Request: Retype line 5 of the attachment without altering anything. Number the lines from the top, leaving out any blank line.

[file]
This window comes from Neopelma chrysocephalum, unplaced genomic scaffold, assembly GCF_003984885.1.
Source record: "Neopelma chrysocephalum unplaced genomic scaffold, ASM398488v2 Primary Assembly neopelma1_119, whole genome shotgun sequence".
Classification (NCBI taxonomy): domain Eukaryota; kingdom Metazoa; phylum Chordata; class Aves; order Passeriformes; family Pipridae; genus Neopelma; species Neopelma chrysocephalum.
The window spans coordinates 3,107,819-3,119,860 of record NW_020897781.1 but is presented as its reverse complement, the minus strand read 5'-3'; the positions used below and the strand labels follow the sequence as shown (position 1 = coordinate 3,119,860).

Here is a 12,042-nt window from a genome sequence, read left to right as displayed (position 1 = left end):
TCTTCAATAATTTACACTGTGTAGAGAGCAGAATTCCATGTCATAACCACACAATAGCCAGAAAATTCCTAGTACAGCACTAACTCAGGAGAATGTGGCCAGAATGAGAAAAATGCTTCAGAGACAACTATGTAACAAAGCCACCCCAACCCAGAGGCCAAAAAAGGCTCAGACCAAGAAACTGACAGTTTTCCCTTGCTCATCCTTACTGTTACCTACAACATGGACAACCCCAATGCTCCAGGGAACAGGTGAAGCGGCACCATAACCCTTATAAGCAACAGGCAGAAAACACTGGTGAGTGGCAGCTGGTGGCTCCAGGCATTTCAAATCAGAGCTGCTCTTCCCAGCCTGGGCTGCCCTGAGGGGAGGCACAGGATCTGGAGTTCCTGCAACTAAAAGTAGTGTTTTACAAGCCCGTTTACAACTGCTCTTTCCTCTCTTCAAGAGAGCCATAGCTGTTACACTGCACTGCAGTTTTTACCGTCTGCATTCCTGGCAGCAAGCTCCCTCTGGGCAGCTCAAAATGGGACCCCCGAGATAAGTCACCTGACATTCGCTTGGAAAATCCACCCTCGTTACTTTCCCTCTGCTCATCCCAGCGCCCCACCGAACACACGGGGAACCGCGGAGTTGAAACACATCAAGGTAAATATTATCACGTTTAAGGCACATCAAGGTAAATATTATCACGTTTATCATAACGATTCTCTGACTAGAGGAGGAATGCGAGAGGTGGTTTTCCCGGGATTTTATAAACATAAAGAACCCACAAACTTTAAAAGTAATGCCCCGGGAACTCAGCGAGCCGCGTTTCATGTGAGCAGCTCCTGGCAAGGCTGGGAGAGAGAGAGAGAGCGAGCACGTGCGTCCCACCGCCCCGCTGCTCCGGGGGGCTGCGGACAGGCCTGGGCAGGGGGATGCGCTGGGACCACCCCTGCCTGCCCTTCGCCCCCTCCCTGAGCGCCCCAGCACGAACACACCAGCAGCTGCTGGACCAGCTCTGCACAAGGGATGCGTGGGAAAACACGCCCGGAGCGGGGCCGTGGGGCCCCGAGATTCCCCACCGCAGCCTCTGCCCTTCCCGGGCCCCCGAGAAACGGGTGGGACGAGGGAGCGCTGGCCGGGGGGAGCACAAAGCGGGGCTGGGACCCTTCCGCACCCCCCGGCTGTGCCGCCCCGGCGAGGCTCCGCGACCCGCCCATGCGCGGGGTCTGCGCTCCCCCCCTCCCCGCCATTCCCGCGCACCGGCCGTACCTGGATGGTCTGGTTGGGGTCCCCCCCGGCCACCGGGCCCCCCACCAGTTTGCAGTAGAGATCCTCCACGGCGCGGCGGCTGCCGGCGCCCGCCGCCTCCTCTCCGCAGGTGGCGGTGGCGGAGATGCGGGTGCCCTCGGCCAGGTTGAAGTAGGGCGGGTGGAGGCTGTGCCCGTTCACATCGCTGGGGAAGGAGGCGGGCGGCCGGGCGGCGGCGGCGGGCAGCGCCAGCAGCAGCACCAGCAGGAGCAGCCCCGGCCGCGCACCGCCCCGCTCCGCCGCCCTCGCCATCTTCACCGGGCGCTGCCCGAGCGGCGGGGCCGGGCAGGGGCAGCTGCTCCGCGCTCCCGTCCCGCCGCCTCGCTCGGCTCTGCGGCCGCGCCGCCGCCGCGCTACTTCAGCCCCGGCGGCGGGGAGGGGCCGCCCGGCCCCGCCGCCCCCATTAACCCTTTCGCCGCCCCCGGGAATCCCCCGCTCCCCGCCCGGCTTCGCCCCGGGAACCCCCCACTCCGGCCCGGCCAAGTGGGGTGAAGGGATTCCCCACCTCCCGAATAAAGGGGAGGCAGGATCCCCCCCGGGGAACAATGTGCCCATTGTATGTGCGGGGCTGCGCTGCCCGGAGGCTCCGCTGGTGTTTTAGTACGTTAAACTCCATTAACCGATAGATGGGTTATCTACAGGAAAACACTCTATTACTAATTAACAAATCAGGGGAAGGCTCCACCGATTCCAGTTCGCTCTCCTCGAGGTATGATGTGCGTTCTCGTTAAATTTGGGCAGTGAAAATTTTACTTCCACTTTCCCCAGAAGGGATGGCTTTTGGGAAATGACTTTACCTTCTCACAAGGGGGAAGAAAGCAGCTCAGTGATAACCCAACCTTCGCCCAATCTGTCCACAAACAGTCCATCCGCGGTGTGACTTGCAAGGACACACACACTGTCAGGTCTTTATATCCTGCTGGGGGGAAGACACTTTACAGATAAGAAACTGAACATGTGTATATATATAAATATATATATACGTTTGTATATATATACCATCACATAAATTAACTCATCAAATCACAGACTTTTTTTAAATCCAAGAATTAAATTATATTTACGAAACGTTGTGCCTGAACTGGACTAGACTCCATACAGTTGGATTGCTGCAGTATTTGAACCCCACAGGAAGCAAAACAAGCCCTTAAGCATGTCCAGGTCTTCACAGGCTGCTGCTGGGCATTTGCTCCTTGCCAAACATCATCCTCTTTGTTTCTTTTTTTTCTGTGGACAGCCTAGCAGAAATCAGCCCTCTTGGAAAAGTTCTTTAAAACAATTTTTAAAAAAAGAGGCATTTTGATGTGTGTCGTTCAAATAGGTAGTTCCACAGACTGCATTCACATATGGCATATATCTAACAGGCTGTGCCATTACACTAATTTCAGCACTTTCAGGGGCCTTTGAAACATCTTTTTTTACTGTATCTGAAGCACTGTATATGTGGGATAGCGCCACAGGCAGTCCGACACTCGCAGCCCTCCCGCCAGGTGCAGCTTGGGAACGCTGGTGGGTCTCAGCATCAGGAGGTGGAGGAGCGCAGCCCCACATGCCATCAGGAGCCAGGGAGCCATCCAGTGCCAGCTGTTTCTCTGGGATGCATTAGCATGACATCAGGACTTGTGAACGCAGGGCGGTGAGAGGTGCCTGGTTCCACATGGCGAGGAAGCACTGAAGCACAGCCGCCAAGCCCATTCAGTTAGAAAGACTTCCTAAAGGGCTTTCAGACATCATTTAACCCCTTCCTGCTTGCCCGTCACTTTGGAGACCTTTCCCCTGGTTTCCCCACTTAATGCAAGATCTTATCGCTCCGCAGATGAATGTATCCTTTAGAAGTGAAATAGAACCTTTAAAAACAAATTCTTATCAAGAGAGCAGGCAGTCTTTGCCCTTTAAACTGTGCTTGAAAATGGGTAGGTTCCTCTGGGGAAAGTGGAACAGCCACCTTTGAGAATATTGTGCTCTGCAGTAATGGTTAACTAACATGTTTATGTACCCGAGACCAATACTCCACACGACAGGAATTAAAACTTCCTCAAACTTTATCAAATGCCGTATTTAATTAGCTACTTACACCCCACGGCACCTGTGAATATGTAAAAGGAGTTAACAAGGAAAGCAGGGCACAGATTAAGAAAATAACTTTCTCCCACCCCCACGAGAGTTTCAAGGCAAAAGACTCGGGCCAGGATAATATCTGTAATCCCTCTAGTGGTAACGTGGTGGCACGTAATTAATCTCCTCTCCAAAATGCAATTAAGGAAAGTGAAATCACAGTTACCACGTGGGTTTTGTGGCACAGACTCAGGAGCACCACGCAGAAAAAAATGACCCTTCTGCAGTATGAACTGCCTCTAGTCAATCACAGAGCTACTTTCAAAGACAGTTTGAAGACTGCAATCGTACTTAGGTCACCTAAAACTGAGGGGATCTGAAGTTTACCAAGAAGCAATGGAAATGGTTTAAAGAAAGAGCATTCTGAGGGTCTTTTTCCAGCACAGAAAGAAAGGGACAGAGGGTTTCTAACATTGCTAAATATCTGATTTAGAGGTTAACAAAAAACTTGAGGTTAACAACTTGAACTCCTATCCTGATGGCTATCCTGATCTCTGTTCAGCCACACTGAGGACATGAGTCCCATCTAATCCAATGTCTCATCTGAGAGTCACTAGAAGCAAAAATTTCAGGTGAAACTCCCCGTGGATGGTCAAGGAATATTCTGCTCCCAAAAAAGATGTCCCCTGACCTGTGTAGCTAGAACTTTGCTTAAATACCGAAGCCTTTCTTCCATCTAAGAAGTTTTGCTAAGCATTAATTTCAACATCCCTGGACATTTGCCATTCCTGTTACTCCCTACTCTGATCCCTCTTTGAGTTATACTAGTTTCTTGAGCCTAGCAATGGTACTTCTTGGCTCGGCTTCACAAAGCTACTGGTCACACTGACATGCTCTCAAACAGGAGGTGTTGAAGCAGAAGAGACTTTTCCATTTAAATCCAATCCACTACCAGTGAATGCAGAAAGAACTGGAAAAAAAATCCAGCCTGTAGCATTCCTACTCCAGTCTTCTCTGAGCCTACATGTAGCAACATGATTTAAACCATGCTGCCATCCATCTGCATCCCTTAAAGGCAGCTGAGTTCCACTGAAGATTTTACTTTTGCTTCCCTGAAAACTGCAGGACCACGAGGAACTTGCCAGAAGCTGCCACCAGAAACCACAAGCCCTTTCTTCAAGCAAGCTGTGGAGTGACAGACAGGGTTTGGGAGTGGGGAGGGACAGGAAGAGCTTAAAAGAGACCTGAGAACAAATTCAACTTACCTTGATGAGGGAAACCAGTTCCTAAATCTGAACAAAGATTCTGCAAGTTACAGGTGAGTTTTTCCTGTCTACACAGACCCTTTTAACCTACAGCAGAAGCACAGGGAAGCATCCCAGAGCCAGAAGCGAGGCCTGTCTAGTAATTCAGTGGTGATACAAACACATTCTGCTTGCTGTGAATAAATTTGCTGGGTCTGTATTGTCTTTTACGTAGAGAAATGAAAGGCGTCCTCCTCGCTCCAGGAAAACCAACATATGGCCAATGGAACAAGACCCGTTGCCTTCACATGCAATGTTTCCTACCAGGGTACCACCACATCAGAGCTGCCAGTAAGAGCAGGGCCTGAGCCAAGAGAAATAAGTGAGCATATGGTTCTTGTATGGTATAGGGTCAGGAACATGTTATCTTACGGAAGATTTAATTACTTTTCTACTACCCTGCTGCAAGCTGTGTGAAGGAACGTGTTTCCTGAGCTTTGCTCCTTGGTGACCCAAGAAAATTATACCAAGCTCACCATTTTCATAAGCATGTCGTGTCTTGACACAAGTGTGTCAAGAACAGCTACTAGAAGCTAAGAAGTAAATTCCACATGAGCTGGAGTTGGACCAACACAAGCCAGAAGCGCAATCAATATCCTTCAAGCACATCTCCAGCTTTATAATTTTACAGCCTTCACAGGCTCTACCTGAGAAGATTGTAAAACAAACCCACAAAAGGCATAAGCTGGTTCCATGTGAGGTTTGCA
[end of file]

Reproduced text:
Here is a 12,042-nt window from a genome sequence, read left to right as displayed (position 1 = left end):